"Do they want me back?" asked Thomas, with something of his old professional pride in his voice. "I'll promise to cut out the booze and do the right thing if they'll try me again. But how did you get wise, doc? B'gee, it's the swellest employment agency I was ever in, with its flashlight owls and so forth."
With an indulgent smile the gracious host begged to be excused for two minutes. He went out to the sidewalk and gave an order to the chauffeur, who still waited with the car. Returning to the mysterious apartment, he sat by his guest and began to entertain him so well by his witty and genial converse that the poor Bed Liner almost forgot the cold streets from which he had been so recently and so singularly rescued. A servant brought some tender cold fowl and tea biscuits and a glass of miraculous wine; and Thomas felt the glamour of Arabia envelop him. Thus half an hour sped quickly; and then the honk of the returned motor car at the door suddenly drew the Grand Duke to his feet, with another soft petition for a brief absence.
Two women, well muffled against the cold, were admitted at the front door and suavely conducted by the master of the house down the hall through another door to the left and into a smaller room, which was screened and segregated from the larger front room by heavy, double portières. Here the furnishings were even more elegant and exquisitely tasteful than in the other. On a gold-inlaid rosewood table were scattered sheets of white paper and a queer, triangular instrument or toy, apparently of gold, standing on little wheels.
The taller woman threw back her black veil and loosened her cloak. She was fifty, with a wrinkled and sad face. The other, young and plump, took a chair a little distance away and to the rear as a servant or an attendant might have done.
"You sent for me, Professor Cherubusco," said the elder woman, wearily. "I hope you have something more definite than usual to say. I've about lost the little faith I had in your art. I would not have responded to your call this evening if my sister had not insisted upon it."
"Madam," said the professor, with his princeliest smile, "the true Art cannot fail. To find the true psychic and potential branch sometimes requires time. We have not succeeded, I admit, with the cards, the crystal, the stars, the magic formulæ of Zarazin, nor the Oracle of Po. But we have at last discovered the true psychic route. The Chaldean Chiroscope has been successful in our search."
The professor's voice had a ring that seemed to proclaim his belief in his own words. The elderly lady looked at him with a little more interest.
"Why, there was no sense in those words that it wrote with my hands on it," she said. "What do you mean?"
"The words were these," said Professor Cherubusco, rising to his full magnificent height: "'By the fifth wheel of the chariot he shall come.'"
"I haven't seen many chariots," said the lady, "but I never saw one with five wheels."
"Progress," said the professor—"progress in science and mechanics has accomplished it—though, to be exact, we may speak of it only as an extra tire. Progress in occult art has advanced in proportion. Madam, I repeat that the Chaldean Chiroscope has succeeded. I can not only answer the question that you have propounded, but I can produce before your eyes the proof thereof."
And now the lady was disturbed both in her disbelief and in her poise.
"O professor!" she cried anxiously—"When?—where? Has he been found? Do not keep me in suspense."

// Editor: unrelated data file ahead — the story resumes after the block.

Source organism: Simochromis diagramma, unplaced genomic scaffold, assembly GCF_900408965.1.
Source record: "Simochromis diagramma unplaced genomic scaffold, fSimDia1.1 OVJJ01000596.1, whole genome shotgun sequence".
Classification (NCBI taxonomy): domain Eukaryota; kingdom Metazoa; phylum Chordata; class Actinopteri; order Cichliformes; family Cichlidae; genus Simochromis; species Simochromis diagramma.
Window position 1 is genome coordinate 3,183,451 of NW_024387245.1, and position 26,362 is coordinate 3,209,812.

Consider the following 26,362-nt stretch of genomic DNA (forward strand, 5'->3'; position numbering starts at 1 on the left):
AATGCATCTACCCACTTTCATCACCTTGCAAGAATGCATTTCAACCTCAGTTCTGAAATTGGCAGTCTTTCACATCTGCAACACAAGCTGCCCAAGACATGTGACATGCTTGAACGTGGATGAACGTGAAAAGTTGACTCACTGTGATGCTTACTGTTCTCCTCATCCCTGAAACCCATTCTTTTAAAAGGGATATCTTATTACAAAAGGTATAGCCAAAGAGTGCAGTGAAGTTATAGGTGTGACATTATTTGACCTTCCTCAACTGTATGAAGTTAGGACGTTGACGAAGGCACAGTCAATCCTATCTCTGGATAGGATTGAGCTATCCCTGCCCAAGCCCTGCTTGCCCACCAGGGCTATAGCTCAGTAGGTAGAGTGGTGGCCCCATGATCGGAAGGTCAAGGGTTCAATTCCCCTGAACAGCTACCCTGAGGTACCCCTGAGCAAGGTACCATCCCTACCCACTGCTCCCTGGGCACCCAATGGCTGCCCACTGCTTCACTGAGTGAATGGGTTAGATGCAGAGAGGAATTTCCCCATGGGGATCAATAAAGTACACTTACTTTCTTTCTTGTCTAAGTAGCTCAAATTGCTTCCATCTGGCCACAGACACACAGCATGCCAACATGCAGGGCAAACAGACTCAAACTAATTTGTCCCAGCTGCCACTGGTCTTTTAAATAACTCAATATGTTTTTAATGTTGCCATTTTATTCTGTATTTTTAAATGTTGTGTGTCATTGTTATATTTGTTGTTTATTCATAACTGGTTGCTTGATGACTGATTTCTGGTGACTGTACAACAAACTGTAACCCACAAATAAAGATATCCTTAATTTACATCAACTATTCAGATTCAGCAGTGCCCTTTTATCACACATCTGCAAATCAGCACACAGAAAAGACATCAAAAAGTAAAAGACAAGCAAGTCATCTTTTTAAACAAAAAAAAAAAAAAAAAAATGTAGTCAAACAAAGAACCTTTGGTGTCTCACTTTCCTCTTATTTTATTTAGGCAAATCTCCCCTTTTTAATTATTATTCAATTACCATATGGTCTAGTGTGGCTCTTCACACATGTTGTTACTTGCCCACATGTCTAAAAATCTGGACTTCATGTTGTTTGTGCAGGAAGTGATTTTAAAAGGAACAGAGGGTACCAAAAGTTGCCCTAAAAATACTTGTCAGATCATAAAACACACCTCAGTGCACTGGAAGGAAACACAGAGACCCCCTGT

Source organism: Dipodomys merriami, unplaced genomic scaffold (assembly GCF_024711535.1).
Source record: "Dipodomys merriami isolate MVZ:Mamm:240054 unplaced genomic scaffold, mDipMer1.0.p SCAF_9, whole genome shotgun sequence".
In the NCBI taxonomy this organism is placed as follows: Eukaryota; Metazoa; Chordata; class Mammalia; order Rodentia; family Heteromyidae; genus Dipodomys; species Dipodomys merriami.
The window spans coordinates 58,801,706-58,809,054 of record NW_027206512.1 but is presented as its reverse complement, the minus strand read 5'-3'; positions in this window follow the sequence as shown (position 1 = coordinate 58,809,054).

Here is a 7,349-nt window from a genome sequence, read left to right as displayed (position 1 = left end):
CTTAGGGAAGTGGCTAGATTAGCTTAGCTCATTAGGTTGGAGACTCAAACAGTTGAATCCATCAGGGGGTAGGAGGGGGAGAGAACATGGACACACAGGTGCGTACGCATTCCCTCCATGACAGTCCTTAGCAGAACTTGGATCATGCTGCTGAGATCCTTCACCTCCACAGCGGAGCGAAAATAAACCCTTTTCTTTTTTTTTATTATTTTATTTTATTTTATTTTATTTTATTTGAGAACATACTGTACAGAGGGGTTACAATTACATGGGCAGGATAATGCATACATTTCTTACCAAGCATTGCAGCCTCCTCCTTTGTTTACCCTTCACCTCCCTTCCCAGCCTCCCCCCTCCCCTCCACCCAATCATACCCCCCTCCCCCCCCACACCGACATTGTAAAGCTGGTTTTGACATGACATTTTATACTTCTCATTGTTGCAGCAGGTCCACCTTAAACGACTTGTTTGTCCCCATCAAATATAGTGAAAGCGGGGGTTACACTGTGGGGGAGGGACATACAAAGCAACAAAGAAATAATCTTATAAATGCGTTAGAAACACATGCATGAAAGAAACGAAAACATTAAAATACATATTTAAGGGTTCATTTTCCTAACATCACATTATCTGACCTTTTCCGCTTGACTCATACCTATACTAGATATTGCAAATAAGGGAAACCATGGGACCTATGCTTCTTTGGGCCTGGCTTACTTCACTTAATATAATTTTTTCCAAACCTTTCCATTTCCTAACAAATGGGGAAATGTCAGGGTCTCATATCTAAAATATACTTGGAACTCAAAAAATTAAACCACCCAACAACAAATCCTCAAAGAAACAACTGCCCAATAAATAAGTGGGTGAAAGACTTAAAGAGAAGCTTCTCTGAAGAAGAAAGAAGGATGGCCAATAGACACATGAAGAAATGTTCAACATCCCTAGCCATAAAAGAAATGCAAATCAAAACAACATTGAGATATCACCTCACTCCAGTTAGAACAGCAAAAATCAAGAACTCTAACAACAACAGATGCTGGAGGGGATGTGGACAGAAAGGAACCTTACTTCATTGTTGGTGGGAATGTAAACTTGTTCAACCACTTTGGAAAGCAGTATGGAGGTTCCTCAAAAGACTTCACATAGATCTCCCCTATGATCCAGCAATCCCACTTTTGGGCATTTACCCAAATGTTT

"I beg you will excuse me for a very few minutes," said Professor Cherubusco, "and I think I can demonstrate to you the efficacy of the true Art."
Thomas was contentedly munching the last crumbs of the bread and fowl when the enchanter appeared suddenly at his side.
"Are you willing to return to your old home if you are assured of a welcome and restoration to favor?" he asked, with his courteous, royal smile.
"Do I look bughouse?" answered Thomas. "Enough of the footback life for me. But will they have me again? The old lady is as fixed in her ways as a nut on a new axle."
"My dear young man," said the other, "she has been searching for you everywhere."
"Great!" said Thomas. "I'm on the job. That team of dropsical dromedaries they call horses is a handicap for a first-class coachman like myself; but I'll take the job back, sure, doc. They're good people to be with."
And now a change came o'er the suave countenance of the Caliph of Bagdad. He looked keenly and suspiciously at the ex-coachman.
"May I ask what your name is?" he said shortly.
"You've been looking for me," said Thomas, "and don't know my name? You're a funny kind of sleuth. You must be one of the Central Office gumshoers. I'm Thomas McQuade, of course; and I've been chauffeur of the Van Smuythe elephant team for a year. They fired me a month ago for—well, doc, you saw what I did to your old owl. I went broke on booze, and when I saw the tire drop off your whiz wagon I was standing in that squad of hoboes at the Worth monument waiting for a free bed. Now, what's the prize for the best answer to all this?"
To his intense surprise Thomas felt himself lifted by the collar and dragged, without a word of explanation, to the front door. This was opened, and he was kicked forcibly down the steps with one heavy, disillusionizing, humiliating impact of the stupendous Arabian's shoe.
As soon as the ex-coachman had recovered his feet and his wits he hastened as fast as he could eastward toward Broadway.
"Crazy guy," was his estimate of the mysterious automobilist. "Just wanted to have some fun kiddin', I guess. He might have dug up a dollar, anyhow. Now I've got to hurry up and get back to that gang of bum bed hunters before they all get preached to sleep."
When Thomas reached the end of his two-mile walk he found the ranks of the homeless reduced to a squad of perhaps eight or ten. He took the proper place of a newcomer at the left end of the rear rank. In a file in front of him was the young man who had spoken to him of hospitals and something of a wife and child.